Spring has overwhelmed me,
a season too fast, too greening for mere words,
new life erupting,
almost violent in its need to live.
Babies are everywhere: goats, calves, lambs, piglets
with their new limbs run, dance,
prance across the fields, madly, joyfully,
contagious in their joie de vivre.
It is a frightening thing to an old man like me,
who has seen so many springs rise and fall again
into cruel winter, again and again, and again,
who has seen so many gardens die,
so many flowers killed by winter,
their corpses never rising with the warmth of May,
life a constant replanting, yo have resisted
But this green season has conquered your fear,
overcome you with its vigor, its speed,
its passion for life, and you have become its willing victim,
surrendering to the other truth.
Not that all things die,
but that all things may live again.
About this poem
Yesterday I was traveling with my daughter, running errands, and we commented on how quickly spring has arrived in Vermont this year. Just a couple of weeks ago I was clearing snow off my car to take my son to college, and today everything is wildly green. Flowers dot the landscape. It’s been crazy, a change almost too fast to comprehend.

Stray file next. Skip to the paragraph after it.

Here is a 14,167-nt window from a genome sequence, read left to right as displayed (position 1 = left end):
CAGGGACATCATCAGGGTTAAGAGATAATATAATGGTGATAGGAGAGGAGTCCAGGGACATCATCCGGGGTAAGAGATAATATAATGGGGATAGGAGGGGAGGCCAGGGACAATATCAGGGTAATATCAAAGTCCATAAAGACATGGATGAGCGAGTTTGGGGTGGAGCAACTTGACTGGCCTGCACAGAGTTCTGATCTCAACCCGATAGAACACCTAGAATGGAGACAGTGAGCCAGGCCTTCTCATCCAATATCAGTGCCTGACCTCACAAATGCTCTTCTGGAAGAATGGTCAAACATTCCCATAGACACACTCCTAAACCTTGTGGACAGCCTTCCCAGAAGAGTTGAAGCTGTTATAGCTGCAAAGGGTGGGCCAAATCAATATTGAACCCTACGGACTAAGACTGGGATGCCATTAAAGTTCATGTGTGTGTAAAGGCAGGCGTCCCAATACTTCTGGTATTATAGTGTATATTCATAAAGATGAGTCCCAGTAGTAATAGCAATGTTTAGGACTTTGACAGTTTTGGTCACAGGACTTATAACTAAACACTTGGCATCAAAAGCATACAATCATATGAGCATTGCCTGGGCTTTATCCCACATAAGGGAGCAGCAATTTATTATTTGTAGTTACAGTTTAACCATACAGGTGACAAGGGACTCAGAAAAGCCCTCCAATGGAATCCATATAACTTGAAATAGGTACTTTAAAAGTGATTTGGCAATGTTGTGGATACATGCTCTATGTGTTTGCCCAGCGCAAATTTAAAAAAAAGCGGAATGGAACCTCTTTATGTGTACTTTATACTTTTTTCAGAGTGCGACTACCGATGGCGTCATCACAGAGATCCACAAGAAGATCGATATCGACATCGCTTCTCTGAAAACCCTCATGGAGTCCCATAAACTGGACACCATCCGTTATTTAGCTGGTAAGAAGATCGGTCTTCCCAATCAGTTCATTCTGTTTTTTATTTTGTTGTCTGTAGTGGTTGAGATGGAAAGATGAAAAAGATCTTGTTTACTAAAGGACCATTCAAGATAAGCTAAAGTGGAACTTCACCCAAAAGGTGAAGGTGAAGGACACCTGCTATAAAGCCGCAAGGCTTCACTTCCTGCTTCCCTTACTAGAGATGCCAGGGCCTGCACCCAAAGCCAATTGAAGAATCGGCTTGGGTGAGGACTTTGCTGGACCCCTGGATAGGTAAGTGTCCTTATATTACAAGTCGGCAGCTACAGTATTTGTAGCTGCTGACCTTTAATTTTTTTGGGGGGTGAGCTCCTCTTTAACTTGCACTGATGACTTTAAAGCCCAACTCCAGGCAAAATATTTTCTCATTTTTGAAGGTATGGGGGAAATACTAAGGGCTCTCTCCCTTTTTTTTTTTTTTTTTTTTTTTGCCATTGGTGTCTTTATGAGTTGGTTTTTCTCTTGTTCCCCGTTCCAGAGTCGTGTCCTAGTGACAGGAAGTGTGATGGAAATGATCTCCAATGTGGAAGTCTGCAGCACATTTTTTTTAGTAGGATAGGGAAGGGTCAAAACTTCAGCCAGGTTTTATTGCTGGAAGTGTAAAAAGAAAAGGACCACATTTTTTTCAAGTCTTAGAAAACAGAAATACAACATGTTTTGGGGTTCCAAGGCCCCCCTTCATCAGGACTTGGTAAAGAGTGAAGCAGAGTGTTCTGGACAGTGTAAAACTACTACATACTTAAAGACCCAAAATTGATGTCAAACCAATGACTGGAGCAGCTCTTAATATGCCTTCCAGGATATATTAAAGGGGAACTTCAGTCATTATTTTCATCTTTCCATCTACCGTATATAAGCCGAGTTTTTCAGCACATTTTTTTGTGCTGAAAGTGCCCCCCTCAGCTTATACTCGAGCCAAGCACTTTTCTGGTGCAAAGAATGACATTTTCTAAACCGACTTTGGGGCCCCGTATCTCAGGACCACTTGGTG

I wrote a long essay yesterday about getting married a second time, which is happening for me in a few short weeks. A rambling bit of writing, it outlines my journey and speaks of love as an act of faith. I still haven’t decided whether to publish it. But I am living in a place of unexpected joy, and I can’t seem to hold it in. I’ve learned an important lesson – that we are never as dead as we think.
From those two things, this poem.